Tri-border region Czech Republic, Germany, Poland
Within the Czech-German-Polish case study area the Leibniz Institute of Ecological Urban and Regional Development (IOER) works together with LaNU Saxony Foundation for Nature and Environment and associated partners like universities, regional planning and nature conservation authorities and NGO's.
The region is formed by a mountain range stretching from the Ore Mountains and the Saxon-Bohemian Switzerland in the west via the Lusatian Mountains (Zittau Mountains) and the Jizera Mountains to the Giant Mountains in the east. The region is an important ecological corridor connecting the two national park regions of Saxon-Bohemian Switzerland and the Giant Mountains.
The region is an old cultural landscape and was used for forestry, mining (i.e. lignite), as well as glass and textile production. A historic regional feature is the so-called ‘Umgebindehaus’ (semi-timbered house). The ecosystem was badly affected by emissions, produced by lignite-fired power plants. Thus, the region was also called Black Triangle. The higher parts of the range, once densely wooded, became largely treeless, in part also because of excessive deforestation. Today nature is recovering and is turning into a Green Triangle. The region is of high interest for tourism, especially for hiking, skiing and climbing. Tourism and traffic are at the same time mayor threats for nature.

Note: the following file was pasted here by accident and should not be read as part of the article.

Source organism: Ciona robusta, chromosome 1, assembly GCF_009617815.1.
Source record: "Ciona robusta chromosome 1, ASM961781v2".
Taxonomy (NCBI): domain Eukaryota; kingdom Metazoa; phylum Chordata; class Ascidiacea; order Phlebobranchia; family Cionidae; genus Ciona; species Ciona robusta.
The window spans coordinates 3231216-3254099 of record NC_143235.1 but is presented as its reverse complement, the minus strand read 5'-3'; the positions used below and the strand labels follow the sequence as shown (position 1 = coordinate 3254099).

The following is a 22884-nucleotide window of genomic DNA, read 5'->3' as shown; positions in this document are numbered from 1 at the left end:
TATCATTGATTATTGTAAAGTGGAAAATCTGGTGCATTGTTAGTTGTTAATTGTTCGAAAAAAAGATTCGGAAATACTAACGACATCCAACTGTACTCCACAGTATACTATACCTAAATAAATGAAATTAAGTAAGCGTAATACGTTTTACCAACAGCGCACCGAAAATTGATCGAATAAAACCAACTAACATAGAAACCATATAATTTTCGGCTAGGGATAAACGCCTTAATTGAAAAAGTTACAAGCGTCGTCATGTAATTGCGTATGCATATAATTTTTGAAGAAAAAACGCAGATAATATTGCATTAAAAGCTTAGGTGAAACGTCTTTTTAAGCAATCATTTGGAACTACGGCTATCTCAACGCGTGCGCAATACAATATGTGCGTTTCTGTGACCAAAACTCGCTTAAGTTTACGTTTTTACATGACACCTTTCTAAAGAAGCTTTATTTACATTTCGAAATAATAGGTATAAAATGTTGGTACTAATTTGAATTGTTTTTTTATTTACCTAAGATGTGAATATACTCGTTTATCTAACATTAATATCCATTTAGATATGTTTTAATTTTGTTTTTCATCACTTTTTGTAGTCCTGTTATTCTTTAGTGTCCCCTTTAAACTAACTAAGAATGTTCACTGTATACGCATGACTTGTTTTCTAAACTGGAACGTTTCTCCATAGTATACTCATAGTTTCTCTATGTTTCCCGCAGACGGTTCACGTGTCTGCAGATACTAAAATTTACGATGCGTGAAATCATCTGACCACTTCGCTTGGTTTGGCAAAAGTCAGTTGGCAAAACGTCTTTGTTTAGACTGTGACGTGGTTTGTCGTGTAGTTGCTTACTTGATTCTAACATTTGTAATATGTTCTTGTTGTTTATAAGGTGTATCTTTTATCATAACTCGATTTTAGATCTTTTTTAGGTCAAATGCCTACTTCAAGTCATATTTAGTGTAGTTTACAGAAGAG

The often spruce-dominated forests bogs and mountain pastures are important habitats for several important species of flora and fauna (e.g. orchids, globeflower, arnica, cottongrass, sundew, alpine shrew, blackcock, black stork and eagle owl). Protected areas on the German side of the border are the landscape protected areas Oberlausitzer Bergland, Mandautal and Zittauer Gebirge and the Naturpark Zittauer Gebirge. The border area on the Czech side is dedicated as landscape protected area CHKO Lužické hory.
If you are interested in the pdf version of all maps of green infrastructure which are linked above feel free to contact Marco Neubert from the Leibniz Institute of Ecological Urban and Regional Development in Dresden/Germany.
Header photo: Henriette John